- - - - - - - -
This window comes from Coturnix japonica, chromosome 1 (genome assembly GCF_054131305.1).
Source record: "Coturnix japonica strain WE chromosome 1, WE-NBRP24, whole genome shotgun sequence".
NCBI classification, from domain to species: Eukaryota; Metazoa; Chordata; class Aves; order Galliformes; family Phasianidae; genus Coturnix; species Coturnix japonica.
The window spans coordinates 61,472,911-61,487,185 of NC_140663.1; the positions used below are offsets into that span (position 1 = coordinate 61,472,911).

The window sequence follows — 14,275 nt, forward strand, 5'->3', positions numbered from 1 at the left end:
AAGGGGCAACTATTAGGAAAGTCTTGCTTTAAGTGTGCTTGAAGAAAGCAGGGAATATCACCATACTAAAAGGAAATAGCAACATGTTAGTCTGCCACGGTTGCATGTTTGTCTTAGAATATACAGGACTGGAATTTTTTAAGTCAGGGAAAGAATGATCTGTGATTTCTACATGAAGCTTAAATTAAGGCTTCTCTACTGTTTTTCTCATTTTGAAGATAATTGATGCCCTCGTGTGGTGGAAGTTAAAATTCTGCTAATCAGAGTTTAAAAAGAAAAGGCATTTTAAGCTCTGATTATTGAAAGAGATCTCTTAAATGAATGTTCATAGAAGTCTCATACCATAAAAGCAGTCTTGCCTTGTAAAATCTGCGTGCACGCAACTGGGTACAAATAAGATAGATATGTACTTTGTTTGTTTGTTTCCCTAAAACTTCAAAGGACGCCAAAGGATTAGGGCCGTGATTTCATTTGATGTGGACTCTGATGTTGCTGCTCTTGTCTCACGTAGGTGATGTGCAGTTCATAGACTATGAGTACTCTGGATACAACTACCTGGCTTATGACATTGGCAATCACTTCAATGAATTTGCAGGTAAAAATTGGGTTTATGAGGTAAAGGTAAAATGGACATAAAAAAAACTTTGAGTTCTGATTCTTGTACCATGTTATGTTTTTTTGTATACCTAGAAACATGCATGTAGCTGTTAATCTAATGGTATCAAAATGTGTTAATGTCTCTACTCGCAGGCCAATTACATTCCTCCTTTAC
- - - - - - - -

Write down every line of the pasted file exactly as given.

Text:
This window comes from Coturnix japonica, chromosome 1 (genome assembly GCF_054131305.1).
Source record: "Coturnix japonica strain WE chromosome 1, WE-NBRP24, whole genome shotgun sequence".
NCBI classification, from domain to species: Eukaryota; Metazoa; Chordata; class Aves; order Galliformes; family Phasianidae; genus Coturnix; species Coturnix japonica.
The window spans coordinates 61,472,911-61,487,185 of NC_140663.1; the positions used below are offsets into that span (position 1 = coordinate 61,472,911).

The window sequence follows — 14,275 nt, forward strand, 5'->3', positions numbered from 1 at the left end:
AAGGGGCAACTATTAGGAAAGTCTTGCTTTAAGTGTGCTTGAAGAAAGCAGGGAATATCACCATACTAAAAGGAAATAGCAACATGTTAGTCTGCCACGGTTGCATGTTTGTCTTAGAATATACAGGACTGGAATTTTTTAAGTCAGGGAAAGAATGATCTGTGATTTCTACATGAAGCTTAAATTAAGGCTTCTCTACTGTTTTTCTCATTTTGAAGATAATTGATGCCCTCGTGTGGTGGAAGTTAAAATTCTGCTAATCAGAGTTTAAAAAGAAAAGGCATTTTAAGCTCTGATTATTGAAAGAGATCTCTTAAATGAATGTTCATAGAAGTCTCATACCATAAAAGCAGTCTTGCCTTGTAAAATCTGCGTGCACGCAACTGGGTACAAATAAGATAGATATGTACTTTGTTTGTTTGTTTCCCTAAAACTTCAAAGGACGCCAAAGGATTAGGGCCGTGATTTCATTTGATGTGGACTCTGATGTTGCTGCTCTTGTCTCACGTAGGTGATGTGCAGTTCATAGACTATGAGTACTCTGGATACAACTACCTGGCTTATGACATTGGCAATCACTTCAATGAATTTGCAGGTAAAAATTGGGTTTATGAGGTAAAGGTAAAATGGACATAAAAAAAACTTTGAGTTCTGATTCTTGTACCATGTTATGTTTTTTTGTATACCTAGAAACATGCATGTAGCTGTTAATCTAATGGTATCAAAATGTGTTAATGTCTCTACTCGCAGGCCAATTACATTCCTCCTTTAC